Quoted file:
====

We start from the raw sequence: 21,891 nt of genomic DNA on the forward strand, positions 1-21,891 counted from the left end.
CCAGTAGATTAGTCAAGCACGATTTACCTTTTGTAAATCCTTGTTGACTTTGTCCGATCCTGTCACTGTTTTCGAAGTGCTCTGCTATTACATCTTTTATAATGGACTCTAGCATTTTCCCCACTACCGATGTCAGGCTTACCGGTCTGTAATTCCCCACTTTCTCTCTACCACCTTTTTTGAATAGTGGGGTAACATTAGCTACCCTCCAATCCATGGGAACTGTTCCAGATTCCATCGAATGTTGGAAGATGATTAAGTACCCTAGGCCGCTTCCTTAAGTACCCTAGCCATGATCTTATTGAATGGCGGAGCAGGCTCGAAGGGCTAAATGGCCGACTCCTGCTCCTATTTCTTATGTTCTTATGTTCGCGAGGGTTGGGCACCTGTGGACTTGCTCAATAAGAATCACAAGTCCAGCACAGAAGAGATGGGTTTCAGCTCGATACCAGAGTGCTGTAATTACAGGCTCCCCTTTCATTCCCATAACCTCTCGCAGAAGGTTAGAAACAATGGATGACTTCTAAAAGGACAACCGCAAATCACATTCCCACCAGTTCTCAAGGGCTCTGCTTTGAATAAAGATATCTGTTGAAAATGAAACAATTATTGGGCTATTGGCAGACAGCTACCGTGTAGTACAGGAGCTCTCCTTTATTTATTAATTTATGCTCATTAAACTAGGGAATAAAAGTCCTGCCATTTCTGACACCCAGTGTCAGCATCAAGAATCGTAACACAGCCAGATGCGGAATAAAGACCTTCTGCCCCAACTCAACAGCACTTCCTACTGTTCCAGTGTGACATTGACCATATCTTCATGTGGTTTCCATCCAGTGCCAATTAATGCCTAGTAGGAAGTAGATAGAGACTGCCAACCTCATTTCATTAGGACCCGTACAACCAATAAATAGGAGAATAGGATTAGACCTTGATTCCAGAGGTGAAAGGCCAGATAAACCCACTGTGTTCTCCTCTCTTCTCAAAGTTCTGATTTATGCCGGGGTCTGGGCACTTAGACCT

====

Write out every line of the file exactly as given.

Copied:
We start from the raw sequence: 21,891 nt of genomic DNA on the forward strand, positions 1-21,891 counted from the left end.
CCAGTAGATTAGTCAAGCACGATTTACCTTTTGTAAATCCTTGTTGACTTTGTCCGATCCTGTCACTGTTTTCGAAGTGCTCTGCTATTACATCTTTTATAATGGACTCTAGCATTTTCCCCACTACCGATGTCAGGCTTACCGGTCTGTAATTCCCCACTTTCTCTCTACCACCTTTTTTGAATAGTGGGGTAACATTAGCTACCCTCCAATCCATGGGAACTGTTCCAGATTCCATCGAATGTTGGAAGATGATTAAGTACCCTAGGCCGCTTCCTTAAGTACCCTAGCCATGATCTTATTGAATGGCGGAGCAGGCTCGAAGGGCTAAATGGCCGACTCCTGCTCCTATTTCTTATGTTCTTATGTTCGCGAGGGTTGGGCACCTGTGGACTTGCTCAATAAGAATCACAAGTCCAGCACAGAAGAGATGGGTTTCAGCTCGATACCAGAGTGCTGTAATTACAGGCTCCCCTTTCATTCCCATAACCTCTCGCAGAAGGTTAGAAACAATGGATGACTTCTAAAAGGACAACCGCAAATCACATTCCCACCAGTTCTCAAGGGCTCTGCTTTGAATAAAGATATCTGTTGAAAATGAAACAATTATTGGGCTATTGGCAGACAGCTACCGTGTAGTACAGGAGCTCTCCTTTATTTATTAATTTATGCTCATTAAACTAGGGAATAAAAGTCCTGCCATTTCTGACACCCAGTGTCAGCATCAAGAATCGTAACACAGCCAGATGCGGAATAAAGACCTTCTGCCCCAACTCAACAGCACTTCCTACTGTTCCAGTGTGACATTGACCATATCTTCATGTGGTTTCCATCCAGTGCCAATTAATGCCTAGTAGGAAGTAGATAGAGACTGCCAACCTCATTTCATTAGGACCCGTACAACCAATAAATAGGAGAATAGGATTAGACCTTGATTCCAGAGGTGAAAGGCCAGATAAACCCACTGTGTTCTCCTCTCTTCTCAAAGTTCTGATTTATGCCGGGGTCTGGGCACTTAGACCT